Over the next year or two she had the tube replaced several times like you would with a gastrostomy button.

The only difference was that this had to be under sedation and involved missing school and spending the day on the day case ward of the hospital.

It was massively inconvenient, but for the first time we saw Amy gaining weight.

After 11 months of static weight on 24 hour feeds our little girl was thriving!

My next step was to have her booked in for a separate jejunostomy. Our surgeon refused.

He remained adamant that the OGD surgery was required and that this GJ was not a long-term option.

He wanted to repeat the PH study as he felt that our main issue was reflux and that the results weren't correct last time.

I left heartbroken and deflated. I kept my cool the whole way home and sobbed myself silently to sleep.

Why aren't they listening?

Why am I having to fight?

Being the determined little annoyance that I am, I bounced back.

I spoke to Amy's consultant and requested a second opinion at a different city hospital.

We attended this appointment last week. It was at the bizarre time of 17:55 over an hour’s drive away from home.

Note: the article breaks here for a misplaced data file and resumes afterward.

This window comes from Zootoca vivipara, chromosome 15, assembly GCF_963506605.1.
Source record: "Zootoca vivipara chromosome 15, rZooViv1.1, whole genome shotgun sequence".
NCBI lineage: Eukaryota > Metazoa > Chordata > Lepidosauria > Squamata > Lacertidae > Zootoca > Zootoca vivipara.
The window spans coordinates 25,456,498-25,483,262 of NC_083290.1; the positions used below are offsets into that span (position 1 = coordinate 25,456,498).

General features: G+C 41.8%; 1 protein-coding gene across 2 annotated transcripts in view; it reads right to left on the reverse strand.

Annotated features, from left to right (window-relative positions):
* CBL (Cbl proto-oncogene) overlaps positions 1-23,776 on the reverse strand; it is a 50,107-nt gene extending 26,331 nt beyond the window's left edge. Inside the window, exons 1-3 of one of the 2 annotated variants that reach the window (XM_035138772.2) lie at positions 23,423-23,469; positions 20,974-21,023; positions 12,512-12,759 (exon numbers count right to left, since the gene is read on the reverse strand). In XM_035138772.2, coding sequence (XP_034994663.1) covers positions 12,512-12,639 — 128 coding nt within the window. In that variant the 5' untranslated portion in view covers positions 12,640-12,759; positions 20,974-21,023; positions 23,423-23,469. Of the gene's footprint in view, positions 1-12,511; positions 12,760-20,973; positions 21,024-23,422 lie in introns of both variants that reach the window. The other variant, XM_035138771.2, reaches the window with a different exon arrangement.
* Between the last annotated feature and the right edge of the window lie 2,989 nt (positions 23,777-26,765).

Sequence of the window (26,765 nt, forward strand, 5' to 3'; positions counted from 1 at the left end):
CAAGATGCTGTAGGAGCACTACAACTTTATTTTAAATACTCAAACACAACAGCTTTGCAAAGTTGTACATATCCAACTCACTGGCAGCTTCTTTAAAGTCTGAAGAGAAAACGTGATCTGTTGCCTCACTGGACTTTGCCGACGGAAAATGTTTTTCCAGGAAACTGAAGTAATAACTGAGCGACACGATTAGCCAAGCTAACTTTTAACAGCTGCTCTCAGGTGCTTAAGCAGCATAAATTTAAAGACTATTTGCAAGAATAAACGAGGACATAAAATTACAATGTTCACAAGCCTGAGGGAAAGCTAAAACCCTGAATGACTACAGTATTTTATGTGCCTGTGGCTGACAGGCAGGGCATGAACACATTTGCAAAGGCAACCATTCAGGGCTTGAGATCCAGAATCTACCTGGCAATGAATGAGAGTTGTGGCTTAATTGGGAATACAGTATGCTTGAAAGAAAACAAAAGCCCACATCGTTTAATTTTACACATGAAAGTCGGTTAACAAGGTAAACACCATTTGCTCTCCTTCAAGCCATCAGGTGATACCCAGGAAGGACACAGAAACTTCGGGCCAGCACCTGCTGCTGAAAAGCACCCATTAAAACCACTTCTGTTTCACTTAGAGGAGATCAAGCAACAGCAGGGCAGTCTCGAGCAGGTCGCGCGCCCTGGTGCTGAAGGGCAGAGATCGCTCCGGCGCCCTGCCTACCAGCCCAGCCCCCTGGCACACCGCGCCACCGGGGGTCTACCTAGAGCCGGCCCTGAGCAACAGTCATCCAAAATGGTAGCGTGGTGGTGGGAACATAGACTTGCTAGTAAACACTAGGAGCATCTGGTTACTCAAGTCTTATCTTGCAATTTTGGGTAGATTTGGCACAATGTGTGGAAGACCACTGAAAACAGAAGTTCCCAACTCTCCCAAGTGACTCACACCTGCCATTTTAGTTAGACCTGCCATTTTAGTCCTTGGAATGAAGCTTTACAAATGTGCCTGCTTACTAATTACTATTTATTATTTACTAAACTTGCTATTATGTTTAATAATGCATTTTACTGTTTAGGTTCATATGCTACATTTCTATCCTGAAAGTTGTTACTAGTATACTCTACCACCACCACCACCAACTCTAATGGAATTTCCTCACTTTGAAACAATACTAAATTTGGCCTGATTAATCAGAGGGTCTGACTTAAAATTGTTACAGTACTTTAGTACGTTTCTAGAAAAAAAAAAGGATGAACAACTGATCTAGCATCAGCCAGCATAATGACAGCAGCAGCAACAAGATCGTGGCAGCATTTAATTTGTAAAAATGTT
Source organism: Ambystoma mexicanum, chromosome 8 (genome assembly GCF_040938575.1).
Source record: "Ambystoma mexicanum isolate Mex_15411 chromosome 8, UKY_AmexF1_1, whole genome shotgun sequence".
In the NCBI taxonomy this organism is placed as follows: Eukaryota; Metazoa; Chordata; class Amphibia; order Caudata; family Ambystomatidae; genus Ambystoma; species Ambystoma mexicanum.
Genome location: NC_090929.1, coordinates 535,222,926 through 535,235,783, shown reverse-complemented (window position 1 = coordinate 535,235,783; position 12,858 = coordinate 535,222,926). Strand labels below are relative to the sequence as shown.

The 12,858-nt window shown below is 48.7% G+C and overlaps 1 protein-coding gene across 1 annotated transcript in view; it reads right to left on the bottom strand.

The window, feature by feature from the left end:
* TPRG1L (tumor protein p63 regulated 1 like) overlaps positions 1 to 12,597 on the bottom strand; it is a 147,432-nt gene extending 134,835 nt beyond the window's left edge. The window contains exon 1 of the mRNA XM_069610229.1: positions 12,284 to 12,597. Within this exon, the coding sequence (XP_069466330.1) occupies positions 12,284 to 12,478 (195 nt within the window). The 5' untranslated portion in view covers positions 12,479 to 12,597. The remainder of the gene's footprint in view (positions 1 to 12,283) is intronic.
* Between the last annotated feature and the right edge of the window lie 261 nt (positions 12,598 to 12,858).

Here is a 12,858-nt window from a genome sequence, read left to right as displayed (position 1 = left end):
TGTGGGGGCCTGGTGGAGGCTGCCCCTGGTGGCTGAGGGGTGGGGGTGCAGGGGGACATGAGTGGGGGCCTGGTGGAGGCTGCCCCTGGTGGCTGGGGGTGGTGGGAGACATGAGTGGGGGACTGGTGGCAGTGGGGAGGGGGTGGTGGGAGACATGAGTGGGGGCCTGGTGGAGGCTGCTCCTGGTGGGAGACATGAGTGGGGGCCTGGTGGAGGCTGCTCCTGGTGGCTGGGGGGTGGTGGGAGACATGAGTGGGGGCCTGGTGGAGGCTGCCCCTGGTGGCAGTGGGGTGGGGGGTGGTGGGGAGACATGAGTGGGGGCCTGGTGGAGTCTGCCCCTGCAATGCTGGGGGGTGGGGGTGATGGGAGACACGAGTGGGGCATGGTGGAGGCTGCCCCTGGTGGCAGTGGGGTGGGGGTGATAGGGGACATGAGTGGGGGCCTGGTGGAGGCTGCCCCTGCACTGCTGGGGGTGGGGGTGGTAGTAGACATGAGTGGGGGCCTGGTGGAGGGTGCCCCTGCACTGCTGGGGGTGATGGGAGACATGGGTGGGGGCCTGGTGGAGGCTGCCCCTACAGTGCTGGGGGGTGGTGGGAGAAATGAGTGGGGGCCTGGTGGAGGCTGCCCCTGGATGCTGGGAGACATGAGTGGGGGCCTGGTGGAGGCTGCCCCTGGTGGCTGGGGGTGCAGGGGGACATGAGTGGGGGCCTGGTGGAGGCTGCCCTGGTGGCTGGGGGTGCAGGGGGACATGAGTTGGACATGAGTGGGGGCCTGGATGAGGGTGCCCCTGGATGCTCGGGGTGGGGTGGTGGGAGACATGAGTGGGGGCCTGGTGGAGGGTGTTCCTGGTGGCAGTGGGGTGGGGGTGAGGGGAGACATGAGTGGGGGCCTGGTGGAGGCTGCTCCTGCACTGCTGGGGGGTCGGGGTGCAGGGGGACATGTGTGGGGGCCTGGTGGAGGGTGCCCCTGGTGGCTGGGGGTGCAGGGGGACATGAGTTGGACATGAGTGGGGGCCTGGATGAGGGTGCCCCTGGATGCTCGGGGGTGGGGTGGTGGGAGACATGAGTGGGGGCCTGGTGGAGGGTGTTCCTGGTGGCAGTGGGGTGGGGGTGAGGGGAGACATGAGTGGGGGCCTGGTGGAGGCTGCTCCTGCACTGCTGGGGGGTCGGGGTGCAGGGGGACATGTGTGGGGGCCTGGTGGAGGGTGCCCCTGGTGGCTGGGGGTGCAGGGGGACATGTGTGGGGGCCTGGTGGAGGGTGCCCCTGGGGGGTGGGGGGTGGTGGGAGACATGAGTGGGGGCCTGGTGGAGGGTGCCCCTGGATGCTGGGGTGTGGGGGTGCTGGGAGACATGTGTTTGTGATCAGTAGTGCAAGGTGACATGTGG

The man was incredible.

He not only listened to everything I had to say, he validated my opinions and agreed with all of my findings.

He agreed that she would be a candidate for a separate jejunostomy but did advise that it may not work out long term how I hope.

This procedure hasn't been used a fix like this for a long time so there isn't a lot of clinical evidence for the long-term effects of this procedure for the reasons we want it.

However, we both agreed it was a far less risky and invasive surgery to put her through and theoretically - if the GJ button worked, then this should too.

We departed full of emotion. It was bittersweet.

Yes, I was listened to, yes, I feel my instincts are correct, yes, I have been a good advocate for my child.